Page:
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Moog synthesizer - Invented by Robert Moog

Robert Moog-Moog synthesizer
: 1960
: United States
: Instruments

About Invention

Moog synthesizer may refer to any number of analog synthesizers designed by Dr. Robert Moog or manufactured by Moog Music, and is commonly used as a generic term for older-generation analog music synthesizers. The Moog company pioneered the commercial manufacture of modular voltage-controlled analog synthesizer systems in the mid 1960s. The technological development that led to the creation of the Moog synthesizer was the invention of the transistor, which enabled researchers like Moog to build electronic music systems that were considerably smaller, cheaper and far more reliable than earlier vacuum tube-based systems.

The Moog company pioneered the commercial manufacture of modular voltage-controlled analog synthesizer systems. Company founder Dr. Robert Arthur Moog had begun manufacturing and selling vacuum-tube theremins in kit form while he was a student in the early 1950s and marketed his first transistorized theremin kits in 1961.Moog became interested in the design and construction of complex electronic music systems in the mid-1960s while completing a Ph.D. in Engineering Physics at Cornell University. The burgeoning interest in his designs enabled him to establish a small company (R. A. Moog Co., which became Moog Music and later, Moog Electronics) to manufacture and market the new devices.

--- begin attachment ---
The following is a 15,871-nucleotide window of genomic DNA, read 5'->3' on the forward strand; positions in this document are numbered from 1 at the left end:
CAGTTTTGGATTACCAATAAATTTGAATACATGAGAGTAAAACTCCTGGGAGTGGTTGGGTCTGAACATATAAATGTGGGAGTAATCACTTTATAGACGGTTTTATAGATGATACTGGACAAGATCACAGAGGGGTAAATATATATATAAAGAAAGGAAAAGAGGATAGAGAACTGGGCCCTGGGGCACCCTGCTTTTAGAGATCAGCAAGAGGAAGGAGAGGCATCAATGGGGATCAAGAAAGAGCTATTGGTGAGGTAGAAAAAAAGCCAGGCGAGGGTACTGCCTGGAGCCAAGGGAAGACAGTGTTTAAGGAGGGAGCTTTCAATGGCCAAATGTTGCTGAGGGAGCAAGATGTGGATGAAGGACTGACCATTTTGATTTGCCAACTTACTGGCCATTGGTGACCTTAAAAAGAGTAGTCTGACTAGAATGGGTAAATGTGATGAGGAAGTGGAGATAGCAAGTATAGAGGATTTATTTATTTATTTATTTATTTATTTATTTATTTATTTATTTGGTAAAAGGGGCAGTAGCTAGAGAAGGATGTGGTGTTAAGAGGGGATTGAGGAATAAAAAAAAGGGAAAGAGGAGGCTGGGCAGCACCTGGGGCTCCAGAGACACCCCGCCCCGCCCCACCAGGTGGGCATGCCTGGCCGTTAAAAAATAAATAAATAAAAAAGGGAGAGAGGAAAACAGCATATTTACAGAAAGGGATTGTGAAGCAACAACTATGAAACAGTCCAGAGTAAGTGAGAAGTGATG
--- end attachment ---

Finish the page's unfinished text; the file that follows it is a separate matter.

Pioneering electronic music experimenters like Leon Theremin, Louis and Bebe Barron, Christopher R. Morgan, and Raymond Scott had built sound-generating devices and systems of varying complexity, and several large electronic synthesizers (e.g. the RCA Mark II Sound Synthesizer) had been built before the advent of the Moog, but these were essentially unique, custom-built devices or systems. Electronic music studios typically had many oscillators, filters and other devices to generate and manipulate electronic sound. In the case of the electronic score for the 1955 science fiction film Forbidden Planet, the Barrons had to design and build many circuits to produce particular sounds, and each could only perform a limited range of functions.

Early electronic music performance devices like the Theremin were also relatively limited in function. The classic Theremin, for example, produces only a simple sine wave tone, and the antennae that control the pitch and volume respond to small changes in the proximity of the operator's hands to the device, making it difficult to play accurately.


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